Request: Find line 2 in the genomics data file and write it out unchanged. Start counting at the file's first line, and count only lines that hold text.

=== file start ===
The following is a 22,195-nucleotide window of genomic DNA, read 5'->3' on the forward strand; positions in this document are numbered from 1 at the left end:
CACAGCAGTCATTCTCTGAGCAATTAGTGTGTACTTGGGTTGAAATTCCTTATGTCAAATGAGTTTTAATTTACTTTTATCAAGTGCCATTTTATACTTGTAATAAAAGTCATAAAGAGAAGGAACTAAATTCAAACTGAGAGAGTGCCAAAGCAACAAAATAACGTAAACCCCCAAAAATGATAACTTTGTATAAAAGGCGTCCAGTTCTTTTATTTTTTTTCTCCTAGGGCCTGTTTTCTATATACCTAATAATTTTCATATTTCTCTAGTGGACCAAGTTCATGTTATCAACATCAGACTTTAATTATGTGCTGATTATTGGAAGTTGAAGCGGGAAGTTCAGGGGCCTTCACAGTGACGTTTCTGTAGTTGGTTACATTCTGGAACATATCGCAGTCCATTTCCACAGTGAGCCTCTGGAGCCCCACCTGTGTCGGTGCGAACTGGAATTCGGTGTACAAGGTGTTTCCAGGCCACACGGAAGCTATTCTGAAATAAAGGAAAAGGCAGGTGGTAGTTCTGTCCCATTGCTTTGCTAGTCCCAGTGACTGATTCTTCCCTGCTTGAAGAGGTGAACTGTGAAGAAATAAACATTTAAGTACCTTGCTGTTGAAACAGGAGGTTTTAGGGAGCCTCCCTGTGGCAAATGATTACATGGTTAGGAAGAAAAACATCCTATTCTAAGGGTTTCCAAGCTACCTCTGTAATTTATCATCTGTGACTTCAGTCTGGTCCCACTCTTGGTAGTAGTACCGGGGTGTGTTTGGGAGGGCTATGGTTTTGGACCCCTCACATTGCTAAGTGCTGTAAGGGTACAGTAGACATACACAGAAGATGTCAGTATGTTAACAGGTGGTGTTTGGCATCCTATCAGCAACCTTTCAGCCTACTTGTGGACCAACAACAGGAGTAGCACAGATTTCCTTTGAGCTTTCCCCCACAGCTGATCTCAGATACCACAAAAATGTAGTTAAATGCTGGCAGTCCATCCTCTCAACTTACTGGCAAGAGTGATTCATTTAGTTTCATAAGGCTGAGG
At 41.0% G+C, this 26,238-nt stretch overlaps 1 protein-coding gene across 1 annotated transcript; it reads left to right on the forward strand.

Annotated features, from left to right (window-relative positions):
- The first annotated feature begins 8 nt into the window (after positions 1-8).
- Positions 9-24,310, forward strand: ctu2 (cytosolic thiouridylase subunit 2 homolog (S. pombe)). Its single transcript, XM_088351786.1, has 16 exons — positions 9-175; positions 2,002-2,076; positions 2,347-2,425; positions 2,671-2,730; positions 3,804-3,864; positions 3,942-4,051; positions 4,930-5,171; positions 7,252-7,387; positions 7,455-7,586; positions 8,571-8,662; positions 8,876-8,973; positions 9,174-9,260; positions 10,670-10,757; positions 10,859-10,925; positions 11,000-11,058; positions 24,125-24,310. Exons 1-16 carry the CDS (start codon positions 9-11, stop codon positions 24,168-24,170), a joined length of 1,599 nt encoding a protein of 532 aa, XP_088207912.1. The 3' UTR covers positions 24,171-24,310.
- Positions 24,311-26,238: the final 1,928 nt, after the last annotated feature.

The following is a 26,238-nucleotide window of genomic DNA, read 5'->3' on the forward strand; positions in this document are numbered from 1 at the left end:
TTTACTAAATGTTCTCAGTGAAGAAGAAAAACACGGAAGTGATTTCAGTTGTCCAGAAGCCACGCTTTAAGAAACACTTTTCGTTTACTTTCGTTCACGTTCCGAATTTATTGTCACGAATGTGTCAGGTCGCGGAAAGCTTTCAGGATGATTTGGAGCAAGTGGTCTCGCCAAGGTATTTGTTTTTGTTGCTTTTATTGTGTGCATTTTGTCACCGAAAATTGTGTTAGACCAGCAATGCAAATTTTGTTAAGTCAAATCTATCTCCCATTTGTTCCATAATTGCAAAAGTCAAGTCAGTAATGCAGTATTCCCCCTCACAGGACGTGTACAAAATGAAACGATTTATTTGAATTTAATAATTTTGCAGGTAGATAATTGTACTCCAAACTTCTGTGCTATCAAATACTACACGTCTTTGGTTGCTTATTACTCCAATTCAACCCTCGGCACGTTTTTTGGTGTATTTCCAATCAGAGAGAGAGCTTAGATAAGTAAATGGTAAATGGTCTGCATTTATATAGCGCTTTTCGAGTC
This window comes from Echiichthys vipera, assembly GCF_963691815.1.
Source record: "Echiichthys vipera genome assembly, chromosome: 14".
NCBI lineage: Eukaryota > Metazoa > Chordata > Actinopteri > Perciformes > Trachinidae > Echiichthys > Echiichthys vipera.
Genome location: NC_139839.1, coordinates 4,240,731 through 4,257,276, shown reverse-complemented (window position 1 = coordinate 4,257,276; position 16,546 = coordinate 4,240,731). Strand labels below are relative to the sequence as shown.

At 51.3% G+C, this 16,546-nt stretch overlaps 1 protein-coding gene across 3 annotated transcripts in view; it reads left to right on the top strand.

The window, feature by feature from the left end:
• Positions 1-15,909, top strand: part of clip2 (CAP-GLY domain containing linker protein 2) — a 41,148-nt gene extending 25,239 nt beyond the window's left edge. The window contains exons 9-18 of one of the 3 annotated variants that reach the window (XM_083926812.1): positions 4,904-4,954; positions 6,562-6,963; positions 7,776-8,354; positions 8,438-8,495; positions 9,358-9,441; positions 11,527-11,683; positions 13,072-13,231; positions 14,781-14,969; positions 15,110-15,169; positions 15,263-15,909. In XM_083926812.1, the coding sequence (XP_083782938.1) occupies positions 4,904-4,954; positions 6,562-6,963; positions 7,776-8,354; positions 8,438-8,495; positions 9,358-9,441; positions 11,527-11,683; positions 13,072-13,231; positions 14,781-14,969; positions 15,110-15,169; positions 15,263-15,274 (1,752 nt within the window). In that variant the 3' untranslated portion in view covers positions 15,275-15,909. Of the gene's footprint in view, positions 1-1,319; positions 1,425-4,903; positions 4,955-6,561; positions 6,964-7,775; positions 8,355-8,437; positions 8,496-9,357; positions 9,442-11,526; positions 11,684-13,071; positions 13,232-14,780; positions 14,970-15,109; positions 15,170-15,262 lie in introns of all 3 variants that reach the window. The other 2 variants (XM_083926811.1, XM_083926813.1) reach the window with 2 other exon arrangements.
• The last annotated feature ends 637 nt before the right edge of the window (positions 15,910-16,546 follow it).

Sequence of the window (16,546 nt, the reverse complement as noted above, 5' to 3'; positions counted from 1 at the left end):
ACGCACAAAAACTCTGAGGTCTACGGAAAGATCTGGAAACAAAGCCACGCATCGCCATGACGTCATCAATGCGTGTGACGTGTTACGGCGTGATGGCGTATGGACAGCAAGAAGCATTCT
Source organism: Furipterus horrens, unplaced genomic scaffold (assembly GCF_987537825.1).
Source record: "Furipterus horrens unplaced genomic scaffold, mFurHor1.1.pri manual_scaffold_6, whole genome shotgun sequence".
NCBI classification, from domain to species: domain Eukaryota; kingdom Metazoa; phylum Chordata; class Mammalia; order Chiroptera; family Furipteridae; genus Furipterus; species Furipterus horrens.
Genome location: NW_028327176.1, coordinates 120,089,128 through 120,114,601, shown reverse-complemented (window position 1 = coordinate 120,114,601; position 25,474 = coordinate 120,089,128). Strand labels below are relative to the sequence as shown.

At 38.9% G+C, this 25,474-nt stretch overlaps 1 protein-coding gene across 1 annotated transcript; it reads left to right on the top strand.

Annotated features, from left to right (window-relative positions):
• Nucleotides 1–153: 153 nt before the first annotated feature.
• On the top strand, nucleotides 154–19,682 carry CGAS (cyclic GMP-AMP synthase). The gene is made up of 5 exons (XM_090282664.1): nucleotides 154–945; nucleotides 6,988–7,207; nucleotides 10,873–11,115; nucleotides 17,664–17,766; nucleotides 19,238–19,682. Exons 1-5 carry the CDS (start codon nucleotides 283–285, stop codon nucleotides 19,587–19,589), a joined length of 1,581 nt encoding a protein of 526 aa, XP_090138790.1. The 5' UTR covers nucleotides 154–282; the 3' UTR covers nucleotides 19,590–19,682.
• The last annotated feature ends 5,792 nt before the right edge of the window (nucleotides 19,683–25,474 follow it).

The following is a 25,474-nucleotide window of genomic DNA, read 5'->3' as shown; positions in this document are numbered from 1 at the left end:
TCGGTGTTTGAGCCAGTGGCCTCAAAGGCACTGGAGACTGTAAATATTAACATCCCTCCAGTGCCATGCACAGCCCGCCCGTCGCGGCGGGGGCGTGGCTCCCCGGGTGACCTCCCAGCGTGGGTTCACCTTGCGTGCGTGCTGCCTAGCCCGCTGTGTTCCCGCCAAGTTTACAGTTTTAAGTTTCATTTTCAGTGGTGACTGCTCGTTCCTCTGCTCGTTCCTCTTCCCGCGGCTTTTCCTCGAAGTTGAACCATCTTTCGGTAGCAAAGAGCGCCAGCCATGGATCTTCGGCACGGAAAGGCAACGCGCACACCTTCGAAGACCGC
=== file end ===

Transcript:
CACAGCAGTCATTCTCTGAGCAATTAGTGTGTACTTGGGTTGAAATTCCTTATGTCAAATGAGTTTTAATTTACTTTTATCAAGTGCCATTTTATACTTGTAATAAAAGTCATAAAGAGAAGGAACTAAATTCAAACTGAGAGAGTGCCAAAGCAACAAAATAACGTAAACCCCCAAAAATGATAACTTTGTATAAAAGGCGTCCAGTTCTTTTATTTTTTTTCTCCTAGGGCCTGTTTTCTATATACCTAATAATTTTCATATTTCTCTAGTGGACCAAGTTCATGTTATCAACATCAGACTTTAATTATGTGCTGATTATTGGAAGTTGAAGCGGGAAGTTCAGGGGCCTTCACAGTGACGTTTCTGTAGTTGGTTACATTCTGGAACATATCGCAGTCCATTTCCACAGTGAGCCTCTGGAGCCCCACCTGTGTCGGTGCGAACTGGAATTCGGTGTACAAGGTGTTTCCAGGCCACACGGAAGCTATTCTGAAATAAAGGAAAAGGCAGGTGGTAGTTCTGTCCCATTGCTTTGCTAGTCCCAGTGACTGATTCTTCCCTGCTTGAAGAGGTGAACTGTGAAGAAATAAACATTTAAGTACCTTGCTGTTGAAACAGGAGGTTTTAGGGAGCCTCCCTGTGGCAAATGATTACATGGTTAGGAAGAAAAACATCCTATTCTAAGGGTTTCCAAGCTACCTCTGTAATTTATCATCTGTGACTTCAGTCTGGTCCCACTCTTGGTAGTAGTACCGGGGTGTGTTTGGGAGGGCTATGGTTTTGGACCCCTCACATTGCTAAGTGCTGTAAGGGTACAGTAGACATACACAGAAGATGTCAGTATGTTAACAGGTGGTGTTTGGCATCCTATCAGCAACCTTTCAGCCTACTTGTGGACCAACAACAGGAGTAGCACAGATTTCCTTTGAGCTTTCCCCCACAGCTGATCTCAGATACCACAAAAATGTAGTTAAATGCTGGCAGTCCATCCTCTCAACTTACTGGCAAGAGTGATTCATTTAGTTTCATAAGGCTGAGG